links for 2010-04-01

  • Adaptive, dynamic, agile, social ad hoc: these words have been on every BPM blog in the past month, as everyone jumps on the bandwagon. Keith Swenson provides some clarifying explanations and links to some of the key posts.
  • If you have some questions about ARISalign, here's a whole pack of Q&A from the questions that came up after their initial launch. This includes their product roadmap (better ARIS Express integration, LinkedIn integration, marketplace, model versioning, project templates), a comparison with Lombardi Blueprint, and many other details about what's available now and what's coming.
  • Scott Francis from BP3 (a pure play BPM consulting firm) on why we need companies like his. Having owned a successful pure play BPM consulting firm back before it was called BPM, I completely agree with the value proposition for working with an independent boutique firm rather than the BPMS vendor's professional services, but it will become an increasingly hard sell when the vendors tell customers that their own professional services is the only way to go. Personally, I don't believe that the vendor's PS can do as good a job as the boutique firms, but they have their entire software division as their (usually compensated) sales arm.
    (tags: bpm)

3 thoughts on “links for 2010-04-01

  1. Sandy – regarding the vendors PS teams- you’re right – usually their sales force will sell a lot of services, and usually they’re compensated for that. Luckily for pure play services firms, there is opportunity to work with the software vendors as well as independently – because of our focus, they’re willing to bring us in, and value the expertise of pure play vendors.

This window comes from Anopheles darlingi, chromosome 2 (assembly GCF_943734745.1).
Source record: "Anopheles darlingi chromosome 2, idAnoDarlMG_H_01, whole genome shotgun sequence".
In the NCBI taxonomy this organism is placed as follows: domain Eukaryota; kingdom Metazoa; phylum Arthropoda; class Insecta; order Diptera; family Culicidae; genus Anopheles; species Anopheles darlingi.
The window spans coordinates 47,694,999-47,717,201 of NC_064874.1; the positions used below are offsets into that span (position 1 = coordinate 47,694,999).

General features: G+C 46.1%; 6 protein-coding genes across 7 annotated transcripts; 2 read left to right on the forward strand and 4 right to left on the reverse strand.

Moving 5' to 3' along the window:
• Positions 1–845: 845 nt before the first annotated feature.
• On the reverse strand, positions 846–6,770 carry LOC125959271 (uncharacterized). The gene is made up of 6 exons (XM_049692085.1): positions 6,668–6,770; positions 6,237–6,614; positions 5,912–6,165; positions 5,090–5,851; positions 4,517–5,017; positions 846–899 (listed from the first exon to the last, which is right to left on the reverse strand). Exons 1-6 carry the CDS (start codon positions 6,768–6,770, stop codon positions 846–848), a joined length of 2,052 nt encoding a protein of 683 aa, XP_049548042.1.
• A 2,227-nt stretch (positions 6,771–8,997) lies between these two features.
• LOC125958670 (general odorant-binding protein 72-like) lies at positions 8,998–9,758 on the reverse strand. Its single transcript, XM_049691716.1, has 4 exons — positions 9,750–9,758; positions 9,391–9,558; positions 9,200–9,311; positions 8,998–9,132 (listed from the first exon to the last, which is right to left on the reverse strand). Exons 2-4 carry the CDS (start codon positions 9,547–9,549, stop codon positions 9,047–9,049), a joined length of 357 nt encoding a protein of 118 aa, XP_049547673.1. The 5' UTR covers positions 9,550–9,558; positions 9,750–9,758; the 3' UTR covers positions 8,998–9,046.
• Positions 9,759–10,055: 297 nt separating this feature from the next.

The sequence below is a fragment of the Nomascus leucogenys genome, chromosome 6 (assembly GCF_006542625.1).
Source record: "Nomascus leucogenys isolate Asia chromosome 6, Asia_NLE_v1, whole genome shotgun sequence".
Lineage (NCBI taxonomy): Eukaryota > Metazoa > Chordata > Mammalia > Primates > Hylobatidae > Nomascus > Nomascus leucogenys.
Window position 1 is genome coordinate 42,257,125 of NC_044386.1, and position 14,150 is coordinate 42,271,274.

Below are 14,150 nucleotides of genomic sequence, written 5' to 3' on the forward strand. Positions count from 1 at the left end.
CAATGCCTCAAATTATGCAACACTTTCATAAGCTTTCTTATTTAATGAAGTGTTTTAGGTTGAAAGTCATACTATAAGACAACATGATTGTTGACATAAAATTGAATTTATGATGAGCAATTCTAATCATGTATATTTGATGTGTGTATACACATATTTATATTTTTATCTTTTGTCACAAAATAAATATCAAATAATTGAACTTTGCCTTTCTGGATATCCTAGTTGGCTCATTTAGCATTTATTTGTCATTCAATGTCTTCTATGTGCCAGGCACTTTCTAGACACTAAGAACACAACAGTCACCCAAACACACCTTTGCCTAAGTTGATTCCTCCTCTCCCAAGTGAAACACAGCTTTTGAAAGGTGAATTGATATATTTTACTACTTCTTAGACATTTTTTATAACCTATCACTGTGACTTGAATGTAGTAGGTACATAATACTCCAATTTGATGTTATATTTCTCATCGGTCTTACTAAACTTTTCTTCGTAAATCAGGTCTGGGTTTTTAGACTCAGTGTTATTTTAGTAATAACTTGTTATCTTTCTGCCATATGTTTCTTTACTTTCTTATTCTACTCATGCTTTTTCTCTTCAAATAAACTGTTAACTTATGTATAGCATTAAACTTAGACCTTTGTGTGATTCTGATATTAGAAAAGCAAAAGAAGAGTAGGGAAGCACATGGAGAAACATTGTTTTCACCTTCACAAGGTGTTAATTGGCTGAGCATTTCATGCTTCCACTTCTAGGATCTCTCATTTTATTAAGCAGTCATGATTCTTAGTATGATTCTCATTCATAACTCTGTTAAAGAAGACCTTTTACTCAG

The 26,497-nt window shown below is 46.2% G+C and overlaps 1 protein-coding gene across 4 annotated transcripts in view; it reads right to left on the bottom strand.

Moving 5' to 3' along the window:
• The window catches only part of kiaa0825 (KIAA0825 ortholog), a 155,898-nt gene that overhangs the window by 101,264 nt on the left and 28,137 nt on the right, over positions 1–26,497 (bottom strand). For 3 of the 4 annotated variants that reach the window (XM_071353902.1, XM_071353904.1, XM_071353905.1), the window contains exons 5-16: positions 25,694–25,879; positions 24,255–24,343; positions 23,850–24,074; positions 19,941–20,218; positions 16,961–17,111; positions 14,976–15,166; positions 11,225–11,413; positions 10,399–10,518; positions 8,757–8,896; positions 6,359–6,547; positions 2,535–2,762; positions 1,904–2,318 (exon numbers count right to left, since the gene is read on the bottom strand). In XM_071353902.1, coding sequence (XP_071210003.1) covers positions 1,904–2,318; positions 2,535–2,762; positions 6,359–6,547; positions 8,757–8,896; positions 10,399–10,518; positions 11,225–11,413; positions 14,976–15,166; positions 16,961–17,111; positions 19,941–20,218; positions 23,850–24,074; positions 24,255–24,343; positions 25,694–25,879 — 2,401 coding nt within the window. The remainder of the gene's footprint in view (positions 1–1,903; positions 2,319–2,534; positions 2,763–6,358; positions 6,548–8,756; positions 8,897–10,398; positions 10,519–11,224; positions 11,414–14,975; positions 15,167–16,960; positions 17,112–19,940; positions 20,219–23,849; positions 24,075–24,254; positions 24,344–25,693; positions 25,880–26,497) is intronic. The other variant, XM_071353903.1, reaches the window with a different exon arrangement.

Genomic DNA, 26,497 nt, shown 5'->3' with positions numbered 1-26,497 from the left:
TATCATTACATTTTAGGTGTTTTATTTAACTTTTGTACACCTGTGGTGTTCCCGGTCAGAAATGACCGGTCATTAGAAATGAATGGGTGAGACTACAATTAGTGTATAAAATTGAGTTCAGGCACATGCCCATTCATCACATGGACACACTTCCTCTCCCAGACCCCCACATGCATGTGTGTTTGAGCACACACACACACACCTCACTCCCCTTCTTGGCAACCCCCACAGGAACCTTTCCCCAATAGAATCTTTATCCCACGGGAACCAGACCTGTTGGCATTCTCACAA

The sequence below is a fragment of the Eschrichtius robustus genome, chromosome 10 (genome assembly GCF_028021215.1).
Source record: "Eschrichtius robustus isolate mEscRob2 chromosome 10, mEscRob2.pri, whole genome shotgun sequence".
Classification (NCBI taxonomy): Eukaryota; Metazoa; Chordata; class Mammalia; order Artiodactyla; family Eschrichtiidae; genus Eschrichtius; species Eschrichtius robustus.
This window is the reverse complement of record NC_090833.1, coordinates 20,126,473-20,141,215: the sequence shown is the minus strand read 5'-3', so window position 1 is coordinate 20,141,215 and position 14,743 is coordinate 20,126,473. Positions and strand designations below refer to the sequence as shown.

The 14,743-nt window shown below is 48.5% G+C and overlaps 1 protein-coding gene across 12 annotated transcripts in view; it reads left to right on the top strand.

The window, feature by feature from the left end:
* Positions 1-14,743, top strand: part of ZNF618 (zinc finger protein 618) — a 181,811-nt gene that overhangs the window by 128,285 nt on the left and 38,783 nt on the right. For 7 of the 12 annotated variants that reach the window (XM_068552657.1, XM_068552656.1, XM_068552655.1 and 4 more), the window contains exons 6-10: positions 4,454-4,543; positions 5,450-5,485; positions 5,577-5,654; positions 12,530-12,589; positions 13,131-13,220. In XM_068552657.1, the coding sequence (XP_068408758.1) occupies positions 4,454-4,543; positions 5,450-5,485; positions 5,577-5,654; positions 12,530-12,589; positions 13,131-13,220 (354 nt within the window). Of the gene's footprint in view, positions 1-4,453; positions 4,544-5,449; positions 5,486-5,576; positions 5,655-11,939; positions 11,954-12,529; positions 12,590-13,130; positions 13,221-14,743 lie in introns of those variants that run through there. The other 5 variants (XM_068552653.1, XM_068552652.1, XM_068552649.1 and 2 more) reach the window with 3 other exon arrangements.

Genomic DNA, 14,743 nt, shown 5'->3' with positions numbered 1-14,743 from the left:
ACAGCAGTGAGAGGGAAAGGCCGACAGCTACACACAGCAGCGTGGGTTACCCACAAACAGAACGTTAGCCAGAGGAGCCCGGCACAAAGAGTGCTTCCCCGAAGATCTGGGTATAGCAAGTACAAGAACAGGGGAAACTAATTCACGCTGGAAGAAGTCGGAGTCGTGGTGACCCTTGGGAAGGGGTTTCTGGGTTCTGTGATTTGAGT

The more general consulting firms may be less inclined to work with partners by nature, but often they’ll bring in pure play vendors at the behest of their customers.

    Direct customer relationships are more difficult to establish because you have to raise your profile high enough to be noticed, but obviously there are benefits to finding that direct work as well.

  2. My experience as a boutique BPM consulting firm subcontracting to large general consulting firms was that the larger firms often wanted to use our resumes to get the work (since they had little relevant experience), then use our skills to train their own staff so that they could shift us out of the project at some point. The key to avoiding this is maintaining some sort of direct customer relationship rather than being a hidden outsourcer, or just refusing to work as a subcontractor. If the end customer requests a boutique BPM firm — especially if they specifically request your firm — then you’re already on your way to establishing a direct relationship.

  3. Sandy –
    your experience doesn’t differ to greatly from ours: ) The more things change, the more they stay the same, right?

    Luckily (if you can call it luck?), BPM projects tend to require the experts to be front-and-center which keeps us in the mix. We truly don’t mind subbing to a good partner (software or consulting), there are advantages to doing so. But basically you try to nurture a mix of revenues so that you don’t get caught by any sudden strategy shifts by one entity.

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